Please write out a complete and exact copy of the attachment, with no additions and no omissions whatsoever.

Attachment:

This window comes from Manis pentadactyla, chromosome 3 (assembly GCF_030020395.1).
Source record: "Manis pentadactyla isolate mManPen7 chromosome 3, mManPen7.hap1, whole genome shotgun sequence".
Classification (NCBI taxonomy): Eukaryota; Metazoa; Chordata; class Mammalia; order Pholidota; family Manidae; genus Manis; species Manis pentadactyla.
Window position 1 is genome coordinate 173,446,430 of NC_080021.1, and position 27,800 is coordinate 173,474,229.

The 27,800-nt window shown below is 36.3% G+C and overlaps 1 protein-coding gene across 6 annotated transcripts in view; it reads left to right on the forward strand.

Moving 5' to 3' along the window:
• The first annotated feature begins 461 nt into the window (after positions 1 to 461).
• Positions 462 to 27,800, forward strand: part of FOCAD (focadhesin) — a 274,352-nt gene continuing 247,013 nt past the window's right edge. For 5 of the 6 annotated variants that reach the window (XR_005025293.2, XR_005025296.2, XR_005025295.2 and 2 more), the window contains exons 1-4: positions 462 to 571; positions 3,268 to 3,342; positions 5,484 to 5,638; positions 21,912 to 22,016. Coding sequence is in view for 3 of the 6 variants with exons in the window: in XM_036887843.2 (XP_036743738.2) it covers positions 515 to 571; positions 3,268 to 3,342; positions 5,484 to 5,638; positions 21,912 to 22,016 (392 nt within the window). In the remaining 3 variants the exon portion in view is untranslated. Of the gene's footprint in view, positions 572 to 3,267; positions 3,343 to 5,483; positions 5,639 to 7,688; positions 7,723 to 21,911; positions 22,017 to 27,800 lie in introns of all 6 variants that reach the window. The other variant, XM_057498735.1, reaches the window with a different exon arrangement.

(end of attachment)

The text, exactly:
This window comes from Manis pentadactyla, chromosome 3 (assembly GCF_030020395.1).
Source record: "Manis pentadactyla isolate mManPen7 chromosome 3, mManPen7.hap1, whole genome shotgun sequence".
Classification (NCBI taxonomy): Eukaryota; Metazoa; Chordata; class Mammalia; order Pholidota; family Manidae; genus Manis; species Manis pentadactyla.
Window position 1 is genome coordinate 173,446,430 of NC_080021.1, and position 27,800 is coordinate 173,474,229.

The 27,800-nt window shown below is 36.3% G+C and overlaps 1 protein-coding gene across 6 annotated transcripts in view; it reads left to right on the forward strand.

Moving 5' to 3' along the window:
• The first annotated feature begins 461 nt into the window (after positions 1 to 461).
• Positions 462 to 27,800, forward strand: part of FOCAD (focadhesin) — a 274,352-nt gene continuing 247,013 nt past the window's right edge. For 5 of the 6 annotated variants that reach the window (XR_005025293.2, XR_005025296.2, XR_005025295.2 and 2 more), the window contains exons 1-4: positions 462 to 571; positions 3,268 to 3,342; positions 5,484 to 5,638; positions 21,912 to 22,016. Coding sequence is in view for 3 of the 6 variants with exons in the window: in XM_036887843.2 (XP_036743738.2) it covers positions 515 to 571; positions 3,268 to 3,342; positions 5,484 to 5,638; positions 21,912 to 22,016 (392 nt within the window). In the remaining 3 variants the exon portion in view is untranslated. Of the gene's footprint in view, positions 572 to 3,267; positions 3,343 to 5,483; positions 5,639 to 7,688; positions 7,723 to 21,911; positions 22,017 to 27,800 lie in introns of all 6 variants that reach the window. The other variant, XM_057498735.1, reaches the window with a different exon arrangement.